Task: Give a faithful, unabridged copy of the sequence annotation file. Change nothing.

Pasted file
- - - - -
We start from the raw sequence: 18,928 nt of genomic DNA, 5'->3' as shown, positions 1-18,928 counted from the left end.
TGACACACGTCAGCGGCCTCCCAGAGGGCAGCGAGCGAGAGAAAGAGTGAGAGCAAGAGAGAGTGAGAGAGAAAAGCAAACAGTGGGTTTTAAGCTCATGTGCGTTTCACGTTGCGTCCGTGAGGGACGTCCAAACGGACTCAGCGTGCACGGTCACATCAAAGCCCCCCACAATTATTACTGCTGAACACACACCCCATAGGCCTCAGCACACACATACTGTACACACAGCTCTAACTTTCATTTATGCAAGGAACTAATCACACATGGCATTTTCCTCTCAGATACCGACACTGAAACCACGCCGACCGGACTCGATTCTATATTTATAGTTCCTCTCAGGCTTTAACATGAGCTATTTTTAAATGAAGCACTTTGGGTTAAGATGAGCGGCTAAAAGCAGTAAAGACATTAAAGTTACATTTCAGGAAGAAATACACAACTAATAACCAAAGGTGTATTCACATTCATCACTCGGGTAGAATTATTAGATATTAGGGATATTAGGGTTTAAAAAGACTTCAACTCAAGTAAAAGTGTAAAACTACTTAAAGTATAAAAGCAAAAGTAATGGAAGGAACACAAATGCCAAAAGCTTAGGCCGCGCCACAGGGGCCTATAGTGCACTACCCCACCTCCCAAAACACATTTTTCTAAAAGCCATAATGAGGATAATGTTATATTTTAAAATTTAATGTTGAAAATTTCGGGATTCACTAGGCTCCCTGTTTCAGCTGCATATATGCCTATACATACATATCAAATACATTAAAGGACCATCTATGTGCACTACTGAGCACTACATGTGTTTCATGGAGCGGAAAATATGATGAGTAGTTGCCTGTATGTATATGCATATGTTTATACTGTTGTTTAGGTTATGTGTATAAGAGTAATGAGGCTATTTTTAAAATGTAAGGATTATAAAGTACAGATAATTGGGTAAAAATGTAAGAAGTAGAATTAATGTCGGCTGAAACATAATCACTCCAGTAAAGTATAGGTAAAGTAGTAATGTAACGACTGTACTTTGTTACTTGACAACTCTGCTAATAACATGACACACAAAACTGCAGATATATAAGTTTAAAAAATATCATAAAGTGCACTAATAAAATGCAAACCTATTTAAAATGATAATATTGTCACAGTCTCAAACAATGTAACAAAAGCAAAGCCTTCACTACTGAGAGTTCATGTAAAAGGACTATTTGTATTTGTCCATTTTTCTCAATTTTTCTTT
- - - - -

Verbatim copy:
We start from the raw sequence: 18,928 nt of genomic DNA, 5'->3' as shown, positions 1-18,928 counted from the left end.
TGACACACGTCAGCGGCCTCCCAGAGGGCAGCGAGCGAGAGAAAGAGTGAGAGCAAGAGAGAGTGAGAGAGAAAAGCAAACAGTGGGTTTTAAGCTCATGTGCGTTTCACGTTGCGTCCGTGAGGGACGTCCAAACGGACTCAGCGTGCACGGTCACATCAAAGCCCCCCACAATTATTACTGCTGAACACACACCCCATAGGCCTCAGCACACACATACTGTACACACAGCTCTAACTTTCATTTATGCAAGGAACTAATCACACATGGCATTTTCCTCTCAGATACCGACACTGAAACCACGCCGACCGGACTCGATTCTATATTTATAGTTCCTCTCAGGCTTTAACATGAGCTATTTTTAAATGAAGCACTTTGGGTTAAGATGAGCGGCTAAAAGCAGTAAAGACATTAAAGTTACATTTCAGGAAGAAATACACAACTAATAACCAAAGGTGTATTCACATTCATCACTCGGGTAGAATTATTAGATATTAGGGATATTAGGGTTTAAAAAGACTTCAACTCAAGTAAAAGTGTAAAACTACTTAAAGTATAAAAGCAAAAGTAATGGAAGGAACACAAATGCCAAAAGCTTAGGCCGCGCCACAGGGGCCTATAGTGCACTACCCCACCTCCCAAAACACATTTTTCTAAAAGCCATAATGAGGATAATGTTATATTTTAAAATTTAATGTTGAAAATTTCGGGATTCACTAGGCTCCCTGTTTCAGCTGCATATATGCCTATACATACATATCAAATACATTAAAGGACCATCTATGTGCACTACTGAGCACTACATGTGTTTCATGGAGCGGAAAATATGATGAGTAGTTGCCTGTATGTATATGCATATGTTTATACTGTTGTTTAGGTTATGTGTATAAGAGTAATGAGGCTATTTTTAAAATGTAAGGATTATAAAGTACAGATAATTGGGTAAAAATGTAAGAAGTAGAATTAATGTCGGCTGAAACATAATCACTCCAGTAAAGTATAGGTAAAGTAGTAATGTAACGACTGTACTTTGTTACTTGACAACTCTGCTAATAACATGACACACAAAACTGCAGATATATAAGTTTAAAAAATATCATAAAGTGCACTAATAAAATGCAAACCTATTTAAAATGATAATATTGTCACAGTCTCAAACAATGTAACAAAAGCAAAGCCTTCACTACTGAGAGTTCATGTAAAAGGACTATTTGTATTTGTCCATTTTTCTCAATTTTTCTTT